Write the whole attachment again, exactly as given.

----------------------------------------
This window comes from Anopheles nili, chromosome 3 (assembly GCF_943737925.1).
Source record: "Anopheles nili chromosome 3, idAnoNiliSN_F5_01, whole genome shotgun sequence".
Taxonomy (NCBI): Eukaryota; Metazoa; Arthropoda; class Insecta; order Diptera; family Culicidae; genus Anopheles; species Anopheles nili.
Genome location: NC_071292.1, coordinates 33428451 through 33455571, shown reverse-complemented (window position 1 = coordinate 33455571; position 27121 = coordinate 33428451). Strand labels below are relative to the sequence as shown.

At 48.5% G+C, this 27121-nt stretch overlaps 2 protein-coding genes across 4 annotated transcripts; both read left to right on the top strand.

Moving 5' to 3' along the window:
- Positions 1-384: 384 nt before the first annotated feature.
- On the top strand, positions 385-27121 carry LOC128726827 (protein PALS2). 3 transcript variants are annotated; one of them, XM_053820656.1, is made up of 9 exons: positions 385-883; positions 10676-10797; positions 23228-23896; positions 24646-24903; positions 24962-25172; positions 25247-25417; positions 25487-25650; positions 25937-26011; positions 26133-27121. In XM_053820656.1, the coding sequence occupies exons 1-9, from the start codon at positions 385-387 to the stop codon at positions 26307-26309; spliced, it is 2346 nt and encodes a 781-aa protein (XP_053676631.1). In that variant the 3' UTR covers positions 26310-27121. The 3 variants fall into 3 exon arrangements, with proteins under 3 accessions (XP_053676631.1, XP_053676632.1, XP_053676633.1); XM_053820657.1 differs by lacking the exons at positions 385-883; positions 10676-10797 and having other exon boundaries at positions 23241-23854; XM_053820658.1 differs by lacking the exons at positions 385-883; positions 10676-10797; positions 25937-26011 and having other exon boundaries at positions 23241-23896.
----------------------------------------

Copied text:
This window comes from Anopheles nili, chromosome 3 (assembly GCF_943737925.1).
Source record: "Anopheles nili chromosome 3, idAnoNiliSN_F5_01, whole genome shotgun sequence".
Taxonomy (NCBI): Eukaryota; Metazoa; Arthropoda; class Insecta; order Diptera; family Culicidae; genus Anopheles; species Anopheles nili.
Genome location: NC_071292.1, coordinates 33428451 through 33455571, shown reverse-complemented (window position 1 = coordinate 33455571; position 27121 = coordinate 33428451). Strand labels below are relative to the sequence as shown.

At 48.5% G+C, this 27121-nt stretch overlaps 2 protein-coding genes across 4 annotated transcripts; both read left to right on the top strand.

Moving 5' to 3' along the window:
- Positions 1-384: 384 nt before the first annotated feature.
- On the top strand, positions 385-27121 carry LOC128726827 (protein PALS2). 3 transcript variants are annotated; one of them, XM_053820656.1, is made up of 9 exons: positions 385-883; positions 10676-10797; positions 23228-23896; positions 24646-24903; positions 24962-25172; positions 25247-25417; positions 25487-25650; positions 25937-26011; positions 26133-27121. In XM_053820656.1, the coding sequence occupies exons 1-9, from the start codon at positions 385-387 to the stop codon at positions 26307-26309; spliced, it is 2346 nt and encodes a 781-aa protein (XP_053676631.1). In that variant the 3' UTR covers positions 26310-27121. The 3 variants fall into 3 exon arrangements, with proteins under 3 accessions (XP_053676631.1, XP_053676632.1, XP_053676633.1); XM_053820657.1 differs by lacking the exons at positions 385-883; positions 10676-10797 and having other exon boundaries at positions 23241-23854; XM_053820658.1 differs by lacking the exons at positions 385-883; positions 10676-10797; positions 25937-26011 and having other exon boundaries at positions 23241-23896.